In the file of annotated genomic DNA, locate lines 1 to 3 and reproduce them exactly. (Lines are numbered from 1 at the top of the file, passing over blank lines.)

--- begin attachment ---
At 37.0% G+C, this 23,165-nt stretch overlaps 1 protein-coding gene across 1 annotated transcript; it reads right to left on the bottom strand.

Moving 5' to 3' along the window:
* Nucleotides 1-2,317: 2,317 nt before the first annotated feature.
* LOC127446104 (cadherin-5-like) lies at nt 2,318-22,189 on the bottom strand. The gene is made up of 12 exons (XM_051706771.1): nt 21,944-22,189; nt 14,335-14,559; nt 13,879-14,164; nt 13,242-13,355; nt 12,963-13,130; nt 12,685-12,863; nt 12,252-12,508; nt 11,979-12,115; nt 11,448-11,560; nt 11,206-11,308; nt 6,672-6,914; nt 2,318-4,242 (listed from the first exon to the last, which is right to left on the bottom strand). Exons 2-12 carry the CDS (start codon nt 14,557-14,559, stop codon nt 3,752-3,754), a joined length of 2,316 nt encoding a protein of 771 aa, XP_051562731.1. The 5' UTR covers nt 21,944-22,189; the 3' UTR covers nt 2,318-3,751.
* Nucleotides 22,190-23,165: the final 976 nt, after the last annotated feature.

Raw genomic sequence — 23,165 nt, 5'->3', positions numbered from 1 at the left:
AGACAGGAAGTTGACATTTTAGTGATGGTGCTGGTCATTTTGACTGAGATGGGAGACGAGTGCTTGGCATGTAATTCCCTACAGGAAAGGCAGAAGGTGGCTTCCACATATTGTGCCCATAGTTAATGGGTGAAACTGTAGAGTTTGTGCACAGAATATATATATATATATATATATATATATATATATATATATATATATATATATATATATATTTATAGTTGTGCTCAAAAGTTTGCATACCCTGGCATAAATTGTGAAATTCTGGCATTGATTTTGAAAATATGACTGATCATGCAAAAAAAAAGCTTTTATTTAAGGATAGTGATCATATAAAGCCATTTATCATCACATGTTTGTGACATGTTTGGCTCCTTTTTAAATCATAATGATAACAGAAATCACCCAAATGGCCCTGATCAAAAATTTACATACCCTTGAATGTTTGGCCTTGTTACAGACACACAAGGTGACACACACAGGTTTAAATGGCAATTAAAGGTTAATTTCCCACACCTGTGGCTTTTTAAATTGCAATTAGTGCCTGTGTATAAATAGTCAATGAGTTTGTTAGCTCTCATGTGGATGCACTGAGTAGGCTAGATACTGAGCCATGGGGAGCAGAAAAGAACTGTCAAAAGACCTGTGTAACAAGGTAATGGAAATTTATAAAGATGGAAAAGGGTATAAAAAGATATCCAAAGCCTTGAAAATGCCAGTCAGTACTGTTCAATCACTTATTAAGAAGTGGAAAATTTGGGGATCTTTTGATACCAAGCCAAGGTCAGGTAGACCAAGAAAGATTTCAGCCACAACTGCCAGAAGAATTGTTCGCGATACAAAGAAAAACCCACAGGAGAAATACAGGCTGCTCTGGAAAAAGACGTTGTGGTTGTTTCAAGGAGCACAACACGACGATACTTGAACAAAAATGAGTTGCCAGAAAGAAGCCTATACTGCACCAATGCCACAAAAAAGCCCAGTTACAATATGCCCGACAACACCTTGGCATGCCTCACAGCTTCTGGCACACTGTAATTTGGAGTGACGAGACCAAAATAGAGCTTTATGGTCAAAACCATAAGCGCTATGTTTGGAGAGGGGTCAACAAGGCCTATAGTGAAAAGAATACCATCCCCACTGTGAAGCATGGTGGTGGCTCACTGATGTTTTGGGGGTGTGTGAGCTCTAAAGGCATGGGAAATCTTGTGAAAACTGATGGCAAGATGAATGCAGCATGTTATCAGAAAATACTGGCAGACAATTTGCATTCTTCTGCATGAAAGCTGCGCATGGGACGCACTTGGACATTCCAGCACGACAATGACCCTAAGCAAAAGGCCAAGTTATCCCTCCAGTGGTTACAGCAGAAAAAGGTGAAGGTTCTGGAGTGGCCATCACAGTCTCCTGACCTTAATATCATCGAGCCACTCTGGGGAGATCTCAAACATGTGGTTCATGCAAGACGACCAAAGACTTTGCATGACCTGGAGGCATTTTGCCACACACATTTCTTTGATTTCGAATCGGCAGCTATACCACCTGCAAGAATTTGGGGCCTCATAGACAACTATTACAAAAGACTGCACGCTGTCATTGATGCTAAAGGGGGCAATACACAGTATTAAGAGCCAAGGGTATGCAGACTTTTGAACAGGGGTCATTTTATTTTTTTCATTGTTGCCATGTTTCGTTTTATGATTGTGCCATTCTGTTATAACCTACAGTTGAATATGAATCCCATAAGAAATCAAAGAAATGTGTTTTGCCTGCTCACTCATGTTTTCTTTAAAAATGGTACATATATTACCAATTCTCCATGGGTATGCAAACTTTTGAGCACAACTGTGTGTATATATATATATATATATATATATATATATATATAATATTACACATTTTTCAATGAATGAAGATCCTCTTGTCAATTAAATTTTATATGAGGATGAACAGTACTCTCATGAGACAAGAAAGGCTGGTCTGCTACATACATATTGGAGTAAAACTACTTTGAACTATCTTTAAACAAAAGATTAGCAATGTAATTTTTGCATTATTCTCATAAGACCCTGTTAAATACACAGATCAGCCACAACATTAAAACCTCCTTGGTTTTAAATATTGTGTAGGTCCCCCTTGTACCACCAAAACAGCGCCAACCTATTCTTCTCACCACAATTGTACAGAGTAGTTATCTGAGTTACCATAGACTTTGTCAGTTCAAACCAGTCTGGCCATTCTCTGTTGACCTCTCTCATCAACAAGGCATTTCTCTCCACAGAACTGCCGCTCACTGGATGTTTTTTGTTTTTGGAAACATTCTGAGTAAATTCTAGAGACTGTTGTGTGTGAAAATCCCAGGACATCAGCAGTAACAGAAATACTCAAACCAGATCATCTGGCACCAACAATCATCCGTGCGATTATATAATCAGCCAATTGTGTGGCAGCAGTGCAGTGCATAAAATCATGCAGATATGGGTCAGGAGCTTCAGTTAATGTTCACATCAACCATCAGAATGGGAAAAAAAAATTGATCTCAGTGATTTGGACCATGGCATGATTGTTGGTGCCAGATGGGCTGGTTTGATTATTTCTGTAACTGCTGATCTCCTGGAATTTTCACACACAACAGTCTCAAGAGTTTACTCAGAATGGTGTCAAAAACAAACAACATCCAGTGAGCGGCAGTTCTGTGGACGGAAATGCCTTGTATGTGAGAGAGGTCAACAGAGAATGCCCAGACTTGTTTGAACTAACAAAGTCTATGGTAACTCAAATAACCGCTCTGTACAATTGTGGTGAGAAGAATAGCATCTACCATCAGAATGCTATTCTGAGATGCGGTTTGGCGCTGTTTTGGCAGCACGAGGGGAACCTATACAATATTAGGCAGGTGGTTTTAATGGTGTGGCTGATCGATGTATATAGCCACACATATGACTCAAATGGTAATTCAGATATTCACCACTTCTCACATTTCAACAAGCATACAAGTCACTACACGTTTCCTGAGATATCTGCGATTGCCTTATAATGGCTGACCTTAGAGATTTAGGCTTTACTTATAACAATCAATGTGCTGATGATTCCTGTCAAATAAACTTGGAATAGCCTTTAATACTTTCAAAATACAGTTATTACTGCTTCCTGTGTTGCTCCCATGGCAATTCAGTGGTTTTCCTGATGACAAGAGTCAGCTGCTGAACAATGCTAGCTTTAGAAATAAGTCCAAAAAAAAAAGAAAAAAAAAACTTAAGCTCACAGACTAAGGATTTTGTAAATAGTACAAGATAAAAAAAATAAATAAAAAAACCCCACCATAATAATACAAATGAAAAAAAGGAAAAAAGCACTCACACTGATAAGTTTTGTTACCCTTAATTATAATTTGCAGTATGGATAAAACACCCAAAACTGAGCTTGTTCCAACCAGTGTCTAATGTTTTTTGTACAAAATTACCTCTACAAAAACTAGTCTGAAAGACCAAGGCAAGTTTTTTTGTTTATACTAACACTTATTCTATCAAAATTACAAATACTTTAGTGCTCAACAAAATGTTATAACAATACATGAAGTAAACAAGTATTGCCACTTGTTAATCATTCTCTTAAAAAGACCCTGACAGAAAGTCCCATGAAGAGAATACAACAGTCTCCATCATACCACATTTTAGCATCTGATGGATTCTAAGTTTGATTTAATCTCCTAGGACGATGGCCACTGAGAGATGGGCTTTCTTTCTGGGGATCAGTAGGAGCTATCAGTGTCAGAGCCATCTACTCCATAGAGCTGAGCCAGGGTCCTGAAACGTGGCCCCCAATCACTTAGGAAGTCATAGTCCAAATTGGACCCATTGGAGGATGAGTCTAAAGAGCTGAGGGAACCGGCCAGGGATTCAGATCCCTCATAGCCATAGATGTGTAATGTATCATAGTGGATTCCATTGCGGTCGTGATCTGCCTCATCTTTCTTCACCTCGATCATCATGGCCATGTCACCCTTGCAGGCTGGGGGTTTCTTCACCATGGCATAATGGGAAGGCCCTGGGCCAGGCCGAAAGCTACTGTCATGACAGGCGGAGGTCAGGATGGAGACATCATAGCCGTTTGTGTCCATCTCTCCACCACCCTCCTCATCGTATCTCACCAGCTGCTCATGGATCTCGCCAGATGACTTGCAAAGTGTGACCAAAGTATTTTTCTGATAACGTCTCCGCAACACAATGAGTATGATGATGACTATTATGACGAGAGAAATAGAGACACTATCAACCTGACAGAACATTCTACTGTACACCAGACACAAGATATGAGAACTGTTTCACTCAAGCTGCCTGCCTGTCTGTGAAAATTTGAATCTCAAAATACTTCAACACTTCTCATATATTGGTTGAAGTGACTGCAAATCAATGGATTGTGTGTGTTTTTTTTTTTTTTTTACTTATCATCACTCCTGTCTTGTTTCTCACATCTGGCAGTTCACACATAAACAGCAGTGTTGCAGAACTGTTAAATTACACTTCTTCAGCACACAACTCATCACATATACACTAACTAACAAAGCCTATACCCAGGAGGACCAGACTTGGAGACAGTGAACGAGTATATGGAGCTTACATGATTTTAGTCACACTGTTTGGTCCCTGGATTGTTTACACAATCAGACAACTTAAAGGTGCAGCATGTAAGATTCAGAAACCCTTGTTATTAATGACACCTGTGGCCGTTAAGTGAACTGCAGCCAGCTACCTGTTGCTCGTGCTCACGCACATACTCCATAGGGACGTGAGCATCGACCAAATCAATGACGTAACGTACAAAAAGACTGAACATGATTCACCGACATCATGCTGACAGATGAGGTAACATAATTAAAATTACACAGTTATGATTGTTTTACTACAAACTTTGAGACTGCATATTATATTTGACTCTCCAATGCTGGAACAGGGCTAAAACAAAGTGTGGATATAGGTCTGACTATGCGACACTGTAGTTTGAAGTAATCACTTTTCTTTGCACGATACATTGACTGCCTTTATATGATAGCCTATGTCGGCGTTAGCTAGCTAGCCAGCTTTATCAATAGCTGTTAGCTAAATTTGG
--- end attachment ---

At 37.0% G+C, this 23,165-nt stretch overlaps 1 protein-coding gene across 1 annotated transcript; it reads right to left on the bottom strand.

Moving 5' to 3' along the window:
* Nucleotides 1-2,317: 2,317 nt before the first annotated feature.